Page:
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Traditional Bid Process Vs. Direct Purchase

Hannah Duncan Leave a Comment

The traditional public bid process has been around for a long time but that doesn’t mean it’s the most efficient process anymore. There are aspects of the bid process that take time, public money, and resources that don’t always equate to the best value in the end for the building or project.

The typical public bid process first requires bidding the design work and then hiring the architect who is the lowest bidder. Then, there is a bid for the construction of the project and a contractor is hired, who is typically the lowest bidder.

The Issues with Bidding a Building Design and Its Construction

The issues with bidding the design and construction are many. But, principally getting an architect and contractor who can perform and stay within budget is the major challenge.

It costs money and time for the public to bid the design and construction. When there’s already a set budget for the project, this process eats away at dollars for the final product. Public entities have a tight budget to start off with and this process takes away from the budget to purchase and build the building.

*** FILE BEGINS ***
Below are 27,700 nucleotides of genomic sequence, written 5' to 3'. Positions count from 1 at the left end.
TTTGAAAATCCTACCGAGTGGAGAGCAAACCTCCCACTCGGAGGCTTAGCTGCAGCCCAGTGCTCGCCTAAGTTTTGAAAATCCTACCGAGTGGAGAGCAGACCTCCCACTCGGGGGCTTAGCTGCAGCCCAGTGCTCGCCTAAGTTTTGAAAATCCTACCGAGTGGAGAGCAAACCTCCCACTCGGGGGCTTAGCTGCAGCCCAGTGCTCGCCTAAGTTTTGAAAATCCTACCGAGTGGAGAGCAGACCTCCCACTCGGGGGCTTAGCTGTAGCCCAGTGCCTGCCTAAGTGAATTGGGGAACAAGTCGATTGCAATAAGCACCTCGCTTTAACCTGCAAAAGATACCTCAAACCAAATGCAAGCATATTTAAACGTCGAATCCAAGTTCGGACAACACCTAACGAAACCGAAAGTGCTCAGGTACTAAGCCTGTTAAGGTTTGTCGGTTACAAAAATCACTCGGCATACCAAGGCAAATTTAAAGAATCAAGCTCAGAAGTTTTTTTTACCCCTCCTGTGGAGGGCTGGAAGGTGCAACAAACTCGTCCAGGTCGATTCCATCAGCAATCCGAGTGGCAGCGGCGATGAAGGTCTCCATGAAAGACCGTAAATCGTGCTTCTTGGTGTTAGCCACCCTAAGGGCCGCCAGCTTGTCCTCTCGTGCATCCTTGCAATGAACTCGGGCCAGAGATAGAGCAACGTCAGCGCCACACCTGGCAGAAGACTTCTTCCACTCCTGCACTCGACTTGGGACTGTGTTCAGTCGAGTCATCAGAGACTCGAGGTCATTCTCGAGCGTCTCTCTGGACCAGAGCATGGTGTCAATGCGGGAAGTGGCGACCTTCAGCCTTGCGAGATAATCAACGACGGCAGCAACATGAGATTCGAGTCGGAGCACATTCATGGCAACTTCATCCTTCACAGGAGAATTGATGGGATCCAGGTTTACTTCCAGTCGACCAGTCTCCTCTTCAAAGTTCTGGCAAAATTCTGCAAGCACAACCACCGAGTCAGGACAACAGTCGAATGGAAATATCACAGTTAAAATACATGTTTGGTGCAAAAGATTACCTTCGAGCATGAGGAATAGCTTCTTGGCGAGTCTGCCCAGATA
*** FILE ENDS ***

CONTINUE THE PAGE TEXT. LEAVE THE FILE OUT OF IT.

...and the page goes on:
Hiring an architect at the lowest bid comes with its own set of risks. Architects don’t always have the same knowledge or understanding of true construction values, which can lead to surprising bids from contractors and designs that don’t fit within the established budget.

Discrepancies between the architect and the contractor building the project can also add costs due to changes, or mistakes in the design or feasibility. Hiring the lowest contractor means the decision is based on price, not on the quality of the project or the experience of the contractor. This can take away from the overall value of the project that the public is receiving.

Without a clear specification in the bid contract, the contractor has the flexibility to choose the materials. The public entity is then at the mercy of their best judgement when naturally a contractor may feel inclined to cut corners on materials to gain more profit.

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The Benefits of Direct Purchase with Cooperatives

At Romtec we have designed, supplied and constructed parks and recreation buildings for over 30 years. We have the experience and the services to help make your next project and its construction a simple process and an overall success.

There are lots of ways to purchase projects or construct buildings as a public entity. Romtec is a part of many Purchasing Cooperatives across the country which offer direct purchasing options. There are also direct contracts with States or Federal Governments or the option of the Design-Build process to provide the public with the best value, based on price and qualifications.

These alternatives result in the public paying less and getting more. Romtec works with entities through Contracts, Cooperatives, and the Design-Build process to provide our wide-range of capabilities that can benefit you in your next project. In our next blog “How to Buy Better” we will detail how to utilize these options. Reach out to Romtec sales to learn more about how a Purchasing Cooperative or other Direct Purchase alternative can replace the traditional bid/build process at

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